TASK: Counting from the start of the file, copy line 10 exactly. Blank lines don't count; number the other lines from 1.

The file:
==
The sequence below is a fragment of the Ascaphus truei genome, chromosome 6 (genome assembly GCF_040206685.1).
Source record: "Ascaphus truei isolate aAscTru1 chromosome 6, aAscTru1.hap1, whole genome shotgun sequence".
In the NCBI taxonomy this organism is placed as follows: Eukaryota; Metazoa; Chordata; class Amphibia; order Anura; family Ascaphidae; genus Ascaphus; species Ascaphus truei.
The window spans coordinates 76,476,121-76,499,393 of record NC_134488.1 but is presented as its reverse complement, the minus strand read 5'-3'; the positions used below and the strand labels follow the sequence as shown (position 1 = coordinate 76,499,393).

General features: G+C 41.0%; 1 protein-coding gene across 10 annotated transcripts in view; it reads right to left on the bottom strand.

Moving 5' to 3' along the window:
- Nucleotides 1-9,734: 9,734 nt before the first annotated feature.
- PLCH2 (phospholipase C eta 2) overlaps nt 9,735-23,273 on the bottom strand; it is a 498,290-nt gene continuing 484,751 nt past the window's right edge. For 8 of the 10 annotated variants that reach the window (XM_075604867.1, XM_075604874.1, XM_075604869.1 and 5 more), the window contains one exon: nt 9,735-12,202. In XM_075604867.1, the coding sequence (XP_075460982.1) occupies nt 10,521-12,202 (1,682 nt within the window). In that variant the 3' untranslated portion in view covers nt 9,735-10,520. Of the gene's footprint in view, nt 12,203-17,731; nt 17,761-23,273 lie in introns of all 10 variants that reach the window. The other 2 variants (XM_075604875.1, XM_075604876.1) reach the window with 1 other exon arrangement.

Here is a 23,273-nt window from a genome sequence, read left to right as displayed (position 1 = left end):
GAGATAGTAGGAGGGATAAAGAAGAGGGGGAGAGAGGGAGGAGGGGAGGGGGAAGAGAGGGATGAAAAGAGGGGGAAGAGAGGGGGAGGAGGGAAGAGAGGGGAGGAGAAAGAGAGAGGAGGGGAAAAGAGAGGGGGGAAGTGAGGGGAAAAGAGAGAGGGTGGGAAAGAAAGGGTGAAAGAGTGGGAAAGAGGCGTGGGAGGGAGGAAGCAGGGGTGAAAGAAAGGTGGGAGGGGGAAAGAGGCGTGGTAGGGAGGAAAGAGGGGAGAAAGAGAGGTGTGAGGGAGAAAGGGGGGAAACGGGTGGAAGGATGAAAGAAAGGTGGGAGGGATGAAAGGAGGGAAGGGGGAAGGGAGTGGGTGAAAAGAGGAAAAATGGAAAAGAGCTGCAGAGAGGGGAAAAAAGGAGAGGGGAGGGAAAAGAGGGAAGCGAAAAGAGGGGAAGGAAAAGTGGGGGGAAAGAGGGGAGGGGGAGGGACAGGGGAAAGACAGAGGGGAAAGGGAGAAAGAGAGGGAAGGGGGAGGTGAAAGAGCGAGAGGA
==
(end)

GAGATAGTAGGAGGGATAAAGAAGAGGGGGAGAGAGGGAGGAGGGGAGGGGGAAGAGAGGGATGAAAAGAGGGGGAAGAGAGGGGGAGGAGGGAAGAGAGGGGAGGAGAAAGAGAGAGGAGGGGAAAAGAGAGGGGGGAAGTGAGGGGAAAAGAGAGAGGGTGGGAAAGAAAGGGTGAAAGAGTGGGAAAGAGGCGTGGGAGGGAGGAAGCAGGGGTGAAAGAAAGGTGGGAGGGGGAAAGAGGCGTGGTAGGGAGGAAAGAGGGGAGAAAGAGAGGTGTGAGGGAGAAAGGGGGGAAACGGGTGGAAGGATGAAAGAAAGGTGGGAGGGATGAAAGGAGGGAAGGGGGAAGGGAGTGGGTGAAAAGAGGAAAAATGGAAAAGAGCTGCAGAGAGGGGAAAAAAGGAGAGGGGAGGGAAAAGAGGGAAGCGAAAAGAGGGGAAGGAAAAGTGGGGGGAAAGAGGGGAGGGGGAGGGACAGGGGAAAGACAGAGGGGAAAGGGAGAAAGAGAGGGAAGGGGGAGGTGAAAGAGCGAGAGGA